Glaeser makes the mistake of confusing metropolitan with urbanized areas when he tries to explain why few people in some regions ride transit. Santa Clara County (which is the San Jose metropolitan area), he says, has only 1,400 people per square mile, and “car-based living goes together with low density levels.” In fact, thanks to urban-growth boundaries, only 20 percent of Santa Clara County is urbanized, and at 6,000 people per square mile the San Jose urbanized area is actually denser than the New York (5,300), Washington (3,400), Chicago (3,900), and Boston (2,300) urbanized areas, all of which have much higher transit usage.
Because of this mistake, Glaeser misses a key insight: it is job density, not population density, that leads to high transit usage. San Jose’s jobs are distributed throughout the urban area, while transit regions like New York have high concentrations of jobs at their core. Yet Glaeser seems to think that increasing population densities alone will reduce auto driving.
In taking this position, Glaeser is on the wrong side of a debate between those who believe in mobility vs. those who want the government to favor smart growth. Smart-growth advocates say Americans drive too much and the solution is to pack people into denser cities where they can reach destinations by transit, walking, or cycling. Smart-growth prescriptions include urban-growth boundaries and other policies to limit low-density development combined with subsidies to transit and high-density housing. Mobility advocates oppose mandates and subsidies and say that government should either spend highway user fees on highways, not transit, or get out of the way and let the private sector build new roads.
Glaeser doesn’t support mandates or subsidies, but many of his arguments parallel those of smart-growth advocates. This wouldn’t be bad if the arguments were valid, but too often they are not.
For example, Glaeser, along with many smart-growth advocates, seems to regard the automobile as a pure social bad, since cars led people to leave the dense inner cities (p. 179). He never mentions the huge benefits provided by automobility, including large increases in personal income, access to better housing and consumer goods, and innumerable social and recreational opportunities.
On the other hand Glaeser does endorse the “induced-demand” myth, that is, the idea that there is no point in building more roads because it simply leads to more driving. “Building more roads almost never eliminates traffic delays,” he says (105). Though this idea is much beloved by the anti-mobility school, it is completely absurd. There is no economic good that people will consume in unlimited quantities no matter how much is produced.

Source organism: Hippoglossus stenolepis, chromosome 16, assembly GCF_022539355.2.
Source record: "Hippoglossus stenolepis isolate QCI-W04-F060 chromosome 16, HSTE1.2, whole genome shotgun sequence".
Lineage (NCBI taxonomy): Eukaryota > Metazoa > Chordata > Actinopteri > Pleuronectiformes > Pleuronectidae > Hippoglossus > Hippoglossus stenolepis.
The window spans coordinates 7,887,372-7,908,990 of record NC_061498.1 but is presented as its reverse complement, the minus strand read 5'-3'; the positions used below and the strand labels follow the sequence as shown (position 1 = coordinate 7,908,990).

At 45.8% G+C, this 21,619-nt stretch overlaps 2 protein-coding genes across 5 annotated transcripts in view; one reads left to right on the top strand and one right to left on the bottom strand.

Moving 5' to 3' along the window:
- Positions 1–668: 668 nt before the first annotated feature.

Glaeser’s answer is that highways are “free,” but this is far from true. Americans spend an average of 35 cents per vehicle mile driving, of which 2 to 3 cents are paid in gasoline taxes and tolls to support road construction and maintenance. What Glaeser fails to recognize is that American roads became congested because gas taxes were not indexed to inflation. During the inflation of the 1970s, many states virtually stopped road construction despite continuing growth in driving because they couldn’t afford to build them.
What is true is that roads are poorly priced, and tolls or vehicle-mile fees are now technologically feasible and would make more sense than gasoline taxes. Glaeser supports congestion pricing of roads, though he confuses true congestion pricing with the cordon charges used in London that are more aimed at raising money for the city than at reducing congestion. But even with the best pricing system, many cities are so congested that users would benefit from (and willingly pay for so long as they know their fees weren’t diverted to non-highway programs) highway expansions.
Glaeser’s economic argument in favor of dense cities relies on the notion that face-to-face contact is more valuable than contacts by phone or even video (34-37). But thanks to the automobile, we can have such face-to-face contact with far more people, and a greater diversity of people, than those who are within walking distance of a Manhattan high rise. Thanks to the Internet, we can dispense with face-to-face contacts when doing such routine things as shopping and many types of work. In other words, the economic forces that built dense cities such as London and New York are far weaker today, while the decentralizing forces of automobility and telecommunications are only getting stronger–facts that Glaeser fails to acknowledge.
Glaeser responds that dense cities, especially those with high-rise apartments, are “greener” than the suburbs, but there are many reasons to think this isn’t true. First, his sole measure of “green” is carbon-dioxide production, but there are a lot of other measures that would not favor dense cities, including concentrations of air pollution, noise, and light pollution. Beyond that, as I showed earlier this week, densifying cities is not a cost-effective way of reducing CO2 emissions.
Glaeser has a useful analysis of why government regulation has made housing less affordable in cities like Boston and San Francisco than in, say, Atlanta or Houston (188-193). But he blames housing affordability problems primarily on NIMBYs. This misses an important insight: the key to affordable housing is giving developers access to abundant amounts of vacant, unregulated land. Potentially, Texas has nearly as many NIMBYs as California, but Texas counties aren’t allowed to zone, so builders can easily meet market demand for whatever kind of housing people want. (Instead of focusing on distant parcels of land, Texas NIMBYs can use their homeowner associations to concentrate on their next-door neighbors.) While Texas cities can zone, they won’t heavily regulate builders for fear that the builders will simply cross the city line.
NIMBYs can only have an influence if there is no unregulated land nearby. California cities have urban-growth boundaries that cannot be expanded without the consent of a majority of cities in each county. So even if a county wanted to allow development outside of a city, it could not without the cities’ agreement. Massachusetts, along with several other New England states, has mostly given up on county governments, turning all land over to the cities, so again, there is no supply of unregulated land.
Glaeser’s prescriptions for urban areas are, for the most part, similar to those of mobility advocates: reduce or eliminate land-use regulation, let people live where they want to live, but make sure they pay the costs of their choices. His book would be much stronger if it did not contain so many erroneous ideas that are used by big-government, anti-mobility advocates.